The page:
Table 4 Details of the multiple linear regression model of the fear scores of the pregnant women

Discussion

In this study, the fear of anesthesia for cesarean section among Palestinian pregnant women and the factors associated with fear were determined. To the best of our knowledge, this is the first study of its type in Palestine.

In this study, the majority of pregnant women expressed fear of anesthesia. In previous studies, women expressed more fear of anesthesia compared to males (Mavridou et al. 2013; Kilinc and Ozer 2017; Ruhaiyem et al. 2016). The findings of this study indicated that pregnant women who received a university education expressed a higher fear of anesthesia compared to women who received a school education only. Probably, pregnant women who received a university education could be more knowledgeable of the risks associated with anesthesia compared to less educated women (McMullan 2006).

The findings of this study showed that pregnant women who lived in rural areas expressed higher fear compared to those who lived in urban areas. In Palestine, women who live in rural areas often maintain stronger social relationships with neighbors and the surrounding society. Discussing and sharing experiences with other women who might have undergone anesthesia for cesarean delivery could have increased awareness of women about the risks associated with anesthesia. Previous studies have shown that health literacy and health information-seeking behavior affected fear of medical procedures including anesthesia (Suka et al. 2015).

In this study, self-rating satisfaction with social life was negatively associated with fear. Probably, the pregnant women who were not satisfied with their social life experienced higher levels of stress, anxiety, and fear in their lives. This could also affect their fear of medical procedures like anesthesia. Additionally, the pregnant women who have had cesarean section delivery under anesthesia expressed higher fear compared to those who did not have cesarean section delivery. Probably, this could be explained by the past/negative experiences that the women might have experienced before (Carvalho et al. 2005). Therefore, it was not surprising that women who feared anesthesia preferred normal delivery over cesarean delivery.

The findings of this study highlighted the need to address the fear of anesthesia among women scheduled for cesarean section deliveries. In this study, the majority of the women expressed fear of classic concerns reported in previous studies conducted elsewhere (Mavridou et al. 2013; Kilinc and Ozer 2017; Ruhaiyem et al. 2016; Dursun et al. 2011). It is noteworthy to mention that anesthesiologists, gynecologists and obstetricians, nurses, midwives, and other providers of antenatal and perioperative healthcare services should address the fear of anesthesia among women who might be candidates for cesarean delivery.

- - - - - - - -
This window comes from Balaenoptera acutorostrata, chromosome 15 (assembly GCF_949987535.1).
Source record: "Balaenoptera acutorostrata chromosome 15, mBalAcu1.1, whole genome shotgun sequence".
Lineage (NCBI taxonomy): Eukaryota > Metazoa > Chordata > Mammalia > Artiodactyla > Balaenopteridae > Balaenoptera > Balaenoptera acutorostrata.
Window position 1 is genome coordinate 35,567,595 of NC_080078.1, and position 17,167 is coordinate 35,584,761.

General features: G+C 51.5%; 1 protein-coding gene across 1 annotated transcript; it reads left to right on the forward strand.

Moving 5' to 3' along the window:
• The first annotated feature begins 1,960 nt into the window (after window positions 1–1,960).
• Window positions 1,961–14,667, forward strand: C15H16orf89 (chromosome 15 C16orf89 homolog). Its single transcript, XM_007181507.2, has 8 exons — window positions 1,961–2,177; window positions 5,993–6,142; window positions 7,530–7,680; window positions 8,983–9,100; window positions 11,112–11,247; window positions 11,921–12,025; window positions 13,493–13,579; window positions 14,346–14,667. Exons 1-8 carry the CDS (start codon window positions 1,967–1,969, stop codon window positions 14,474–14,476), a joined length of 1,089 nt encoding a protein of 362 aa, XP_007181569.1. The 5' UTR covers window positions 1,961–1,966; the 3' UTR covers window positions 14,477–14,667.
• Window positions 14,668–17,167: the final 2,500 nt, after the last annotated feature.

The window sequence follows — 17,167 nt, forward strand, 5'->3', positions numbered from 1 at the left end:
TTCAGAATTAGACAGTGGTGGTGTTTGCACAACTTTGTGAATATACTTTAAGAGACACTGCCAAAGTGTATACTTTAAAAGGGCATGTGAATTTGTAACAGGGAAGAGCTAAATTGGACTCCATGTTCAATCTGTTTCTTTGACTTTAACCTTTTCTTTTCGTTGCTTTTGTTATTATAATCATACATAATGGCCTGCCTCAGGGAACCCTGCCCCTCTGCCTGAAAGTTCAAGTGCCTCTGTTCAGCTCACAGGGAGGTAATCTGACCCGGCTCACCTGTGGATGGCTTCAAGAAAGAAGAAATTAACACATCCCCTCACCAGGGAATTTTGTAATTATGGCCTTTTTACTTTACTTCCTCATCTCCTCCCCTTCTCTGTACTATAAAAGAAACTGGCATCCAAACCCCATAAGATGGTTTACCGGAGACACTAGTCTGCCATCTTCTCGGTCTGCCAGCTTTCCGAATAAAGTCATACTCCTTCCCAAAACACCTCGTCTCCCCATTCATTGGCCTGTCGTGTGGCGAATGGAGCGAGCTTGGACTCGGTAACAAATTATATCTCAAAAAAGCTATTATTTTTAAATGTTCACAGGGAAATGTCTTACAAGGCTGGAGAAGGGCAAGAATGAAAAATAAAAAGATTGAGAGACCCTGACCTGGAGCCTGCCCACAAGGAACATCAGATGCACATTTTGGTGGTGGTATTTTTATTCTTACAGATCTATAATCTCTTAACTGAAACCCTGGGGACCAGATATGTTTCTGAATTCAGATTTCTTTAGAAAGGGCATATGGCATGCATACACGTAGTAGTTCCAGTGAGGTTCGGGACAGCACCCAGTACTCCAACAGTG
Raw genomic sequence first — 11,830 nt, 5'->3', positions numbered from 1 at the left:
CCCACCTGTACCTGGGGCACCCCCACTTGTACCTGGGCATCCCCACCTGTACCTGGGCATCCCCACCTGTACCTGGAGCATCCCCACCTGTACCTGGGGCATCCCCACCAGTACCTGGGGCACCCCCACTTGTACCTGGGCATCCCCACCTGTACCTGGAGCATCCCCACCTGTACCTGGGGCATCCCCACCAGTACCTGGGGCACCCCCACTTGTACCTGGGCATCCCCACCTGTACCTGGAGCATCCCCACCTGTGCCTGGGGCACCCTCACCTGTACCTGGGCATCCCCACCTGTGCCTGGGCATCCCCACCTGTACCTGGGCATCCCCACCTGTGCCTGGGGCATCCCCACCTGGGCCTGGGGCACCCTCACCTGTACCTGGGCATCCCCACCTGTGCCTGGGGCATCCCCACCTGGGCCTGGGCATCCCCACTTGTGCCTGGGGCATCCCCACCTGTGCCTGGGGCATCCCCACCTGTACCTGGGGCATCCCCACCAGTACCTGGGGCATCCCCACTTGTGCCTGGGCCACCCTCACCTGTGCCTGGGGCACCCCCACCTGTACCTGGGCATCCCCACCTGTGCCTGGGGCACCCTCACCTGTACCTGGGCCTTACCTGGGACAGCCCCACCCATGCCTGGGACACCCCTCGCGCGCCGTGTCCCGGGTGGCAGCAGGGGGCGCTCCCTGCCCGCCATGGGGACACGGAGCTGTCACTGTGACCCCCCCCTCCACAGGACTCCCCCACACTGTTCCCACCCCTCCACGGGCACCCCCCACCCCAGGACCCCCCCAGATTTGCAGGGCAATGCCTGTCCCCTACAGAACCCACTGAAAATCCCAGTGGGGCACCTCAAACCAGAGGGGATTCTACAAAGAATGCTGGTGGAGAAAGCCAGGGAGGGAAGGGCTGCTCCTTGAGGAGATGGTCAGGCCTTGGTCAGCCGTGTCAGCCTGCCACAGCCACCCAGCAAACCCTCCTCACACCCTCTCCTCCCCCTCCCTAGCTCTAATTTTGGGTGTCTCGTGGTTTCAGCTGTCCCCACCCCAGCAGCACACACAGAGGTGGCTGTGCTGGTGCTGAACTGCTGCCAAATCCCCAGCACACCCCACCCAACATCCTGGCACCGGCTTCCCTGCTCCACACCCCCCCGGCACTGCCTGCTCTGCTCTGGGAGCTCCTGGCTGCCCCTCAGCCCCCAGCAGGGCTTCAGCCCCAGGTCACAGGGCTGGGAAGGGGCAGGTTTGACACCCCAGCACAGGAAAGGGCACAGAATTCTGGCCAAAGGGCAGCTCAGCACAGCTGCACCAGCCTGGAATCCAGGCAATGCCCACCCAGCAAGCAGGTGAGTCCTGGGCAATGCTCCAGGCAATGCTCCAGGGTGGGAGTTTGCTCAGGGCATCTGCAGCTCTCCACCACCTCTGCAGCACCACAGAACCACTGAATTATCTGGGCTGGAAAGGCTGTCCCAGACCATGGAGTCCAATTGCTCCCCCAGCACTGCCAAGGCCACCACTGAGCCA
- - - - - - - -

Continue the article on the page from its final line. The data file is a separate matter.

Strengths and limitations

The following strengths can be considered when interpreting the findings of this study. First, this was the first study to assess the fear of anesthesia for cesarean section among Palestinian pregnant women. The findings reported in this study could be informative to providers of antenatal and perioperative healthcare services. Second, a large number of pregnant women were included in this study. Additionally, the pregnant women were diverse in terms of demographic characteristics. The large sample size and diversity of the demographic characteristics of the pregnant women should have improved the representativeness of the entire pregnant women in Palestine and the external validity of the findings. Third, the demographic variables collected in this study allowed comparing the different groups of pregnant women based on their demographic variables. Fourth, the questionnaire that was used in this study was pilot-tested for test-retest reliability and internal consistency.